Joseph Luther1 Erin Sanehira1 Abhishek Swarnkar2 Ashley Marshall1 Jeffrey Christians1 Lih Lin3

1, National Renewable Energy Laboratory, Lakewood, Colorado, United States
2, Indian Institute of Science Education and Research (IISER), Pune, , India
3, University of Washington, Seattle, Washington, United States

The newly rediscovered perovskite semiconductor system has the potential to be extremely transformative for all optoelectronic devices, especially photovoltaics (PVs). Perovskite semiconductors of the form APbI3 where A is a large +1 charged cation, typically Cs, methylammonium, or formamidinium have had a huge resurgence among materials scientists for outstanding PV properties despite being overlooked for decades. Semiconductors containing the latter two A-site cations listed are hybrid organic-inorganic materials, and as such, are far less understood compared to conventional all inorganic or even organic material systems. Regardless of this spotty formal understanding, lead-halide perovskites have very rapidly been optimized to power conversion efficiency levels on par with all other materials even with extensive history of research. Perovskites show a unique tolerance to crystalline defects that cause trouble in most other semiconductors. Therefore the potential offered is that very high efficiency PVs can be fabricated in extremely fast and inexpensive ways, thus offering a revolution for the solar industry and a direct route toward producing the world’s energy with a simple and clean technology. Long-term durability of the devices is the critical remaining challenge to be solved. Two examples of major instabilities in device performance are the volatility of the organic cation and the specific crystal habit in which the material embodies.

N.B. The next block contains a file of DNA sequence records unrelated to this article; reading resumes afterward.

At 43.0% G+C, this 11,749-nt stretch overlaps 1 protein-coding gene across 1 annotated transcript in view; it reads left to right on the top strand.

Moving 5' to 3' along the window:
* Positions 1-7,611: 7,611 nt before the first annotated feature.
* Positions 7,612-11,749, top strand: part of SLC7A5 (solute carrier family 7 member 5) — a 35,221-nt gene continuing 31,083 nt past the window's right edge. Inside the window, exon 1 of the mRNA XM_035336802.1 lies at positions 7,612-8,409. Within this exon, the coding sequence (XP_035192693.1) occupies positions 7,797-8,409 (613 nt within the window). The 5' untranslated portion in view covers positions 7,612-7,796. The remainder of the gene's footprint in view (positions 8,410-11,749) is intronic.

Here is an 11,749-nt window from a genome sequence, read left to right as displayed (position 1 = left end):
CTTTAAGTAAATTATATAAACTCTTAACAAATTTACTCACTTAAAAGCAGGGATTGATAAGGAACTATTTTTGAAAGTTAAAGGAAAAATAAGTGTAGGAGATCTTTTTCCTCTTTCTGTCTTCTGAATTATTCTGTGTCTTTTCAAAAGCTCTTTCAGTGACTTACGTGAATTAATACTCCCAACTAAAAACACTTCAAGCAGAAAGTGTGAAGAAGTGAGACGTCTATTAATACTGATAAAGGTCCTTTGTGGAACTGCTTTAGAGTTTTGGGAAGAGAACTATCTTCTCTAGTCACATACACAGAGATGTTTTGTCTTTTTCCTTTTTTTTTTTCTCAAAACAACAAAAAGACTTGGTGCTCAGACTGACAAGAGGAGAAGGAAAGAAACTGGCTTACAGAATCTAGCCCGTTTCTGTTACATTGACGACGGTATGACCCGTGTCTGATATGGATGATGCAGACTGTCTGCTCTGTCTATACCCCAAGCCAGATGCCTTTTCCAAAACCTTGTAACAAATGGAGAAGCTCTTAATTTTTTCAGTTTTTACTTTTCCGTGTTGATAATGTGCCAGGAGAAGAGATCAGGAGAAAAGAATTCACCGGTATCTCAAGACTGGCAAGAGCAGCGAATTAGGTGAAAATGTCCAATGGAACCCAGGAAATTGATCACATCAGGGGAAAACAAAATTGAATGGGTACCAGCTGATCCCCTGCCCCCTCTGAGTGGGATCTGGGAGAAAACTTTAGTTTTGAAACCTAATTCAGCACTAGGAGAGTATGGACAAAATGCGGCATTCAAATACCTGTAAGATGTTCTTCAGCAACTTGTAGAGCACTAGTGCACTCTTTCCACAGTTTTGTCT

Nanoscale versions (often termed quantum dots (QDs)) of the all-inorganic metal halide perovskite (CsPbI3) tend to retain the desired cubic phase due to strain effects at the surface of the QDs whereas conventional films of the same material “relax” to an orthorhombic structure at room temperature. Therefore these QDs potentially solve both of the instability issues. The cubic CsPbI3 QD cells operate with a rather remarkable open-circuit voltage of >1.2 volts and have produced power conversion efficiencies over 13%. This customizable new nanomaterial system has incredible potential for many applications in optoelectronics, including photovoltaics, LEDs, displays and lasers. We describe the formation of α-CsPbI3 QD films with long range electronic transport that retain the high temperature phase in ambient conditions making up the active layer in optoelectronic devices. Perspectives on how this technology can become transformative will be discussed.